In a simplified way, we can say that social entrepreneurship goes through a cycle, initiated by the identification of a stable and unfair situation, in the collective vision or in that of the entrepreneur.

Then, the implementation of an initiative that causes instability occurs, or a process of change, ending in the creation of a new stable situation, a little fairer – if the enterprise has some degree of success. This is the starting point for a new cycle.

The impacts of social entrepreneurship

The vision of social entrepreneurship seeks to bring about profound changes, capable of transforming the reality of the affected areas in the long term.

Actions such as the delivery of toys on Children’s Day or Christmas in a vulnerable neighborhood, for example, are not usually thought of as social entrepreneurship, since their impact is temporary, and although it is positive, it does not change the situation of the locality.

In this case, the establishment of a small toy factory, where part of the production is sold and generates income for families in the neighborhood, while the rest is distributed to children in the region, would be an example of social entrepreneurship.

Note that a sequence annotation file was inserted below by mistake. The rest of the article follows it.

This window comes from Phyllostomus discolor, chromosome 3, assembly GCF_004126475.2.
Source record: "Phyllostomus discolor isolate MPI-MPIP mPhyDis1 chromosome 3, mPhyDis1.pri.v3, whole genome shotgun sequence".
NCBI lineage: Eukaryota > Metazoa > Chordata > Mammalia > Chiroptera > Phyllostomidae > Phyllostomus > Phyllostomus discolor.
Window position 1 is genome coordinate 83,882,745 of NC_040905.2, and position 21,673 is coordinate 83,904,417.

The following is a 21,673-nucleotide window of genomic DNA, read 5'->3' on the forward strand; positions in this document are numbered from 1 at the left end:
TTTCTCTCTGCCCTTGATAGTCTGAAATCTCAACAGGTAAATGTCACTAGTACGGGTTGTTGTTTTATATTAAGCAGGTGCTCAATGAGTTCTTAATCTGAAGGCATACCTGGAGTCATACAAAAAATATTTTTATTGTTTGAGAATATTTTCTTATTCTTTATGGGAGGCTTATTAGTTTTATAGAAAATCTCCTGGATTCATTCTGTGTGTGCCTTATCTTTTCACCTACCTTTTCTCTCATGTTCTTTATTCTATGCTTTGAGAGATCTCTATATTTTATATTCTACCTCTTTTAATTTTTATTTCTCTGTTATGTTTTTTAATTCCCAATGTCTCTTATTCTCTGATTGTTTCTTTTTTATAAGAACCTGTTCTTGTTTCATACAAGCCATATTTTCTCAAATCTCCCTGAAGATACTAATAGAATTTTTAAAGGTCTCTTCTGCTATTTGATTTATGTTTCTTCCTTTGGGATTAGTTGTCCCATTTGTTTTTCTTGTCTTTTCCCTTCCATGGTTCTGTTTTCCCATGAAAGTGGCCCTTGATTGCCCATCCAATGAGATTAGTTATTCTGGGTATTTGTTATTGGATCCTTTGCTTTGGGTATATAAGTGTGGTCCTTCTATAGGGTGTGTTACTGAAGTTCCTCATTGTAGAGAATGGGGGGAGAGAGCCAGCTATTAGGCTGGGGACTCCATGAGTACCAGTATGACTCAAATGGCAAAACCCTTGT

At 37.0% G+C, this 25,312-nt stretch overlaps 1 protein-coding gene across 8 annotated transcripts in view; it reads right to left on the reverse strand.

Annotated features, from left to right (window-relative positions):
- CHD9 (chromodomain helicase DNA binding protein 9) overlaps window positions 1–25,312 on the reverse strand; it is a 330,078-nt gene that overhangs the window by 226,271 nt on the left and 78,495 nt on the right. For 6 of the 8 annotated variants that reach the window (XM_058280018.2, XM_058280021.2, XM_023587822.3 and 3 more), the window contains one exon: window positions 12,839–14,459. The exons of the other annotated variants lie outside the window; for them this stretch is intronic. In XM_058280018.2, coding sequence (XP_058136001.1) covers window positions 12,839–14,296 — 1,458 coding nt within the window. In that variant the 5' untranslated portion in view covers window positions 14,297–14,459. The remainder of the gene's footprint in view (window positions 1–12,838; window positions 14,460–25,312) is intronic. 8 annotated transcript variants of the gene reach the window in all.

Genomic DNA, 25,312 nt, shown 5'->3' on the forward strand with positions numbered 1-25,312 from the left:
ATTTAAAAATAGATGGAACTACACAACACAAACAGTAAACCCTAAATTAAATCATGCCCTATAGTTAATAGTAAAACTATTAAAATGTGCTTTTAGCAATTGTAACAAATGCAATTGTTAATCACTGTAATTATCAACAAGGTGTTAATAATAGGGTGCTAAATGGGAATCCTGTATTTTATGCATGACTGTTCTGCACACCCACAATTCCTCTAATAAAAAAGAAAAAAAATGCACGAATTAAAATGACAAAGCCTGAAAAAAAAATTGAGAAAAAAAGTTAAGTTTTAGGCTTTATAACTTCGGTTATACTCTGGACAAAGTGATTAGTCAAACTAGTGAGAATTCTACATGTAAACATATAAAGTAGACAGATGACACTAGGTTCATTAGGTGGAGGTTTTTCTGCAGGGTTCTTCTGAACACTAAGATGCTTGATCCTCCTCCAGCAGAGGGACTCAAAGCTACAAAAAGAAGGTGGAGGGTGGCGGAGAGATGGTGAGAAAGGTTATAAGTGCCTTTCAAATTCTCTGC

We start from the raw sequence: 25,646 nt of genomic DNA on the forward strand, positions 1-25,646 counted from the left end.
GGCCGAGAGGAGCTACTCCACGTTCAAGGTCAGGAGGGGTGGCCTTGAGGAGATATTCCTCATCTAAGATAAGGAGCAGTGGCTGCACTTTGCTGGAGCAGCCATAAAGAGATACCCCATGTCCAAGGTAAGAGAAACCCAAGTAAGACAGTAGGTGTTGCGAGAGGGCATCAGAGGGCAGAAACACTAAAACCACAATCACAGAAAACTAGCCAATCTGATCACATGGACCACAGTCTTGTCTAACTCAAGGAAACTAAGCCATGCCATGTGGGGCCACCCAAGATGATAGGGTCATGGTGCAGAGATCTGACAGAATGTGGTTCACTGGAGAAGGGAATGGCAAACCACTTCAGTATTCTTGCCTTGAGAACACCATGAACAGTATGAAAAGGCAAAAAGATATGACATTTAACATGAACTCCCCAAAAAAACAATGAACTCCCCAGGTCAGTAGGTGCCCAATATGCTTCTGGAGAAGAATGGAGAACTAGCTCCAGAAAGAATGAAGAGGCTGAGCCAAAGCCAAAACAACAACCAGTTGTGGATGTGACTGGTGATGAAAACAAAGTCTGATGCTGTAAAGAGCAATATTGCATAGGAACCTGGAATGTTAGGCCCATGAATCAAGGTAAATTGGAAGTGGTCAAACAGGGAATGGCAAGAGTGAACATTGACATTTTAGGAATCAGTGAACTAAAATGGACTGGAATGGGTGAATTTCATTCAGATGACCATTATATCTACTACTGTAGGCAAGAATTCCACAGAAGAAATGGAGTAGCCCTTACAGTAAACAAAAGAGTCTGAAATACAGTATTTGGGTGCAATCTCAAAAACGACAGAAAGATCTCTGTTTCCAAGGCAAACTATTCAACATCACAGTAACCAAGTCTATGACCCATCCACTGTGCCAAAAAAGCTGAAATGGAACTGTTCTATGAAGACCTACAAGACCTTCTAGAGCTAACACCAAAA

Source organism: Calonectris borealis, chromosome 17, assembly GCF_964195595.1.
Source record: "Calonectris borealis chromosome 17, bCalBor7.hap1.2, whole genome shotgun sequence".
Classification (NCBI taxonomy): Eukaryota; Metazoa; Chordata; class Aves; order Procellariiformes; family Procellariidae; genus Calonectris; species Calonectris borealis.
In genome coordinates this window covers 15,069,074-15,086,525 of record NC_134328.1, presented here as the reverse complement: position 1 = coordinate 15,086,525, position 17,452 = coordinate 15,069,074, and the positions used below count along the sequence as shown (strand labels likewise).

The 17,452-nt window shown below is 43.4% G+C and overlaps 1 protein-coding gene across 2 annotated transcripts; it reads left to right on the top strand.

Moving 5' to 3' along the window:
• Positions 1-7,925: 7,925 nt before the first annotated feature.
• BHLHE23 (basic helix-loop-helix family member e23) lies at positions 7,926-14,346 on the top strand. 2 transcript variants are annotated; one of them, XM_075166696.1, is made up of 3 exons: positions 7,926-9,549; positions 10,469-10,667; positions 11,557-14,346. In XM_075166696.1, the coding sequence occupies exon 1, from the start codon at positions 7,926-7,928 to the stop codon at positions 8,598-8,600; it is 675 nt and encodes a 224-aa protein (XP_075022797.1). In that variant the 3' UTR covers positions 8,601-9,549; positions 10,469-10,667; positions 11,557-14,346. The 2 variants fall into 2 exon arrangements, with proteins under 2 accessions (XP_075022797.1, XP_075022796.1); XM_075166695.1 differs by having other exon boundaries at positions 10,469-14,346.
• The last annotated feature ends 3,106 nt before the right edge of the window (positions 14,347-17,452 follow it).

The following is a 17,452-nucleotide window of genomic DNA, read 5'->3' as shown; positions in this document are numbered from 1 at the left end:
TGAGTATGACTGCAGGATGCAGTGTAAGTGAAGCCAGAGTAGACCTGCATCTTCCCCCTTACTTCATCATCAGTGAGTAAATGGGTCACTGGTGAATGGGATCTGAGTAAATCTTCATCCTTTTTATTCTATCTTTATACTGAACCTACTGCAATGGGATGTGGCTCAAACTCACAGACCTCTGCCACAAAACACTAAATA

According to a report by the Schwab Foundation , a reference in supporting projects in the area, social entrepreneurship initiatives invested US$ 6.7 billion globally, generating a positive impact on the lives of 622 million people around the world.

In the educational field alone, the most impacted, 226 million people were covered, gaining access to opportunities that allowed them to abandon poverty and collectively improve the areas where they live.

The full report details the impacts of social entrepreneurship in the most diverse areas, such as:

  • HIV treatment for 11 million people
  • Solar energy for 100 million people
  • 192 million tons of CO2 removed from the atmosphere

How to get started in social entrepreneurship?

Brazil appears among the 10 nations with the highest performance of social entrepreneurs, alongside other developing countries, such as Mexico, India, Nigeria and South Africa.

Our recent industrialization, added to the diversity of areas where social entrepreneurship is needed – environment, economic inequality, health, education, employment, housing… – make the country fertile ground for the emergence of these projects .

The first steps for those who want to work in the area are: